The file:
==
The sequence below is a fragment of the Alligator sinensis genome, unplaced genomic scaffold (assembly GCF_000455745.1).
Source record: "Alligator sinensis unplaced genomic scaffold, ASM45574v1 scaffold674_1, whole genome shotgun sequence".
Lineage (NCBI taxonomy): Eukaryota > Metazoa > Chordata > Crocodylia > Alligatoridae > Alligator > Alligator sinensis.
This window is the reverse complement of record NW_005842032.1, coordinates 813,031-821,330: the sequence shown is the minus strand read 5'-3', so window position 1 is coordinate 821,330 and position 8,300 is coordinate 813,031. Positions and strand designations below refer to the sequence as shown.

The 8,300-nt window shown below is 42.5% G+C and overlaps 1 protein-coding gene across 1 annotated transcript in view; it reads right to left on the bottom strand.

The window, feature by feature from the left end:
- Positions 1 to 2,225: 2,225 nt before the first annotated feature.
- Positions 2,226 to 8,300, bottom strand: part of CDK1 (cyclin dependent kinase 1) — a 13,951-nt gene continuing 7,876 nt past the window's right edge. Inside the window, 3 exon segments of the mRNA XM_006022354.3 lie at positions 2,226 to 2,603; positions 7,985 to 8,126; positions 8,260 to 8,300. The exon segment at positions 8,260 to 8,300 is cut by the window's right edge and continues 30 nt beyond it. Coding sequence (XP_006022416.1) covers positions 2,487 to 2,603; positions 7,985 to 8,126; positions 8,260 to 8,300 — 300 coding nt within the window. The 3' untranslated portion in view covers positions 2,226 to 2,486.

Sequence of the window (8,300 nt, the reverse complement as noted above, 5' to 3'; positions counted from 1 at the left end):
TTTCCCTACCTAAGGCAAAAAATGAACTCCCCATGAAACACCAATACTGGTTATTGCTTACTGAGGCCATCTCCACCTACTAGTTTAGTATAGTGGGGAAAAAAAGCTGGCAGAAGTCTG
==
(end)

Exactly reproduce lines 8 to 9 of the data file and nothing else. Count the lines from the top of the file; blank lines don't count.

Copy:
- Positions 2,226 to 8,300, bottom strand: part of CDK1 (cyclin dependent kinase 1) — a 13,951-nt gene continuing 7,876 nt past the window's right edge. Inside the window, 3 exon segments of the mRNA XM_006022354.3 lie at positions 2,226 to 2,603; positions 7,985 to 8,126; positions 8,260 to 8,300. The exon segment at positions 8,260 to 8,300 is cut by the window's right edge and continues 30 nt beyond it. Coding sequence (XP_006022416.1) covers positions 2,487 to 2,603; positions 7,985 to 8,126; positions 8,260 to 8,300 — 300 coding nt within the window. The 3' untranslated portion in view covers positions 2,226 to 2,486.

Sequence of the window (8,300 nt, the reverse complement as noted above, 5' to 3'; positions counted from 1 at the left end):